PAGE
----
- Fecal Incontinence
|Interventions to improve medication adherence in inflammatory bowel disease: A systematic review
Patient Educ Couns. 2022 Jul;105(7):1731-1742. doi: 10.1016/j.pec.2021.10.017.Epub 2021 Oct 15.
1Department of Pharmaceutical Health Outcomes and Policy, University of Houston, College of Pharmacy, Houston, TX, USA.
2University of Houston, College of Pharmacy, Houston, TX, USA.
Objective: To summarize existing literature examining interventions to enhance medication adherence and their effectiveness in enhancing care for inflammatory bowel disease (IBD) patients.
Methods: This review was performed according to the Preferred Reporting Items for Systematic Reviews and Meta-Analysis (PRISMA) statement. PubMed and Embase were searched for studies from June 2014 to Dec 2020. Only the studies published in English were included.
Results: Our systematic literature search identified 488 published articles. Seventeen studies with a total of 7073 patients were included. Out of seventeen different interventions, five were classified as educational, eight as multicomponent, three as behavioral and one as cognitive behavioral. Adherence was measured using patient self-report, administrative/pharmacy claims data, and electronic monitoring devices/pill dispensing systems. Twelve out of seventeen interventions showed a statistically significant improvement in medication adherence including three educational, seven multicomponent, one behavioral and one cognitive behavioral intervention.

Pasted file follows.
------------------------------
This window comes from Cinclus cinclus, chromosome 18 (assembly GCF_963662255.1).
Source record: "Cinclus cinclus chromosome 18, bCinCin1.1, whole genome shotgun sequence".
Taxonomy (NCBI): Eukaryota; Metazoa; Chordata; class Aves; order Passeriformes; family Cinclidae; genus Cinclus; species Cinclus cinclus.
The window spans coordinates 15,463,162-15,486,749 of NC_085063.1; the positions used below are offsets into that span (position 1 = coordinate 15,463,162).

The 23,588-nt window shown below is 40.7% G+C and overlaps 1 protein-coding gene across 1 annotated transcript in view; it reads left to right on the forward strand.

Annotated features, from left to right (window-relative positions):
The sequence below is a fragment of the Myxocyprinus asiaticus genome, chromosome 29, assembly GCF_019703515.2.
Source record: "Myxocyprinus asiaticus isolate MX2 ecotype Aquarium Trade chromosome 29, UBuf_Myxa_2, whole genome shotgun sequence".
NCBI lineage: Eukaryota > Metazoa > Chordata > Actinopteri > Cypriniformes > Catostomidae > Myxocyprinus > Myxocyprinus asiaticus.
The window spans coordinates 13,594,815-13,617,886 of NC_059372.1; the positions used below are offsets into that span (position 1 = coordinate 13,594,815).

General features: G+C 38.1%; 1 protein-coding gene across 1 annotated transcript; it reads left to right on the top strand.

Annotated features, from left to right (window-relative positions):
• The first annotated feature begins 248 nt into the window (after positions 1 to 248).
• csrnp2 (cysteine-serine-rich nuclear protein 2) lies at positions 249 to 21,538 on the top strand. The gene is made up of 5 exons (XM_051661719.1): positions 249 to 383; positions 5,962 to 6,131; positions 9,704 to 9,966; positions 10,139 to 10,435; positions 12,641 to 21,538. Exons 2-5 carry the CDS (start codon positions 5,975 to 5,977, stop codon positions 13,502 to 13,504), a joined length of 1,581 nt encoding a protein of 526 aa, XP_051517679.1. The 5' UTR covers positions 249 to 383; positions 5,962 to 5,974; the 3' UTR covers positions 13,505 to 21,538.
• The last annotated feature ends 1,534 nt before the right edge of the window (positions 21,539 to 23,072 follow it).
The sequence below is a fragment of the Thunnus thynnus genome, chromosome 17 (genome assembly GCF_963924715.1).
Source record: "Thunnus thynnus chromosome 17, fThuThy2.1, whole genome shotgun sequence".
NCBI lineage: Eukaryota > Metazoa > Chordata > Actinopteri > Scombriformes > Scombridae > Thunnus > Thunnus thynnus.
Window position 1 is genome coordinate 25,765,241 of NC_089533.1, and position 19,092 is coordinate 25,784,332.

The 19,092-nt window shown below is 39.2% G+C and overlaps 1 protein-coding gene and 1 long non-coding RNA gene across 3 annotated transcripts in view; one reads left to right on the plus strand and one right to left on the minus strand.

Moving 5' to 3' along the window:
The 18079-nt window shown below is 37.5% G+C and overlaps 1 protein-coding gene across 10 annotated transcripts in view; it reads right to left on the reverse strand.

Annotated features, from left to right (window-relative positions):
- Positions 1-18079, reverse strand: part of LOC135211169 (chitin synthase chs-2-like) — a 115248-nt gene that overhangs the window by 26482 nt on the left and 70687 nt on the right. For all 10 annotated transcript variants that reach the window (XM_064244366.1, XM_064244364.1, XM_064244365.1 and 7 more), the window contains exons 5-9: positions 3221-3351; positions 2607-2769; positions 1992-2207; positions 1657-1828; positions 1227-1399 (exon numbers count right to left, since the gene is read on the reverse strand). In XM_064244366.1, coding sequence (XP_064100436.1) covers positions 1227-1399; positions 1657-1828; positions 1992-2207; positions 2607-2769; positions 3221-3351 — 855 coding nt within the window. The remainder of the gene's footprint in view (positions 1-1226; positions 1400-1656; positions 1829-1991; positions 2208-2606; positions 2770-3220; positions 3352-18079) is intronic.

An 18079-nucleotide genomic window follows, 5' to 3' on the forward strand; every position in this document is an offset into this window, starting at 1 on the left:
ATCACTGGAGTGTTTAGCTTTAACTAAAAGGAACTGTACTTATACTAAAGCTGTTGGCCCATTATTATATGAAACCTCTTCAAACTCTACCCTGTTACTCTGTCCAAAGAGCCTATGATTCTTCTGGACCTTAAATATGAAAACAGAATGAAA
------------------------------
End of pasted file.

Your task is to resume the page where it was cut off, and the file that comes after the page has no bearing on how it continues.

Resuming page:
Conclusions: Multicomponent interventions demonstrated the greatest success in IBD patients in promoting medication adherence. Future research should focus on a multidisciplinary approach to design multicomponent interventions to optimize treatment adherence and enhance long-term clinical outcomes.
Practice implications: While stand-alone strategies have demonstrated effectiveness in improving adherence, better outcomes may be achieved by combining multiple strategies.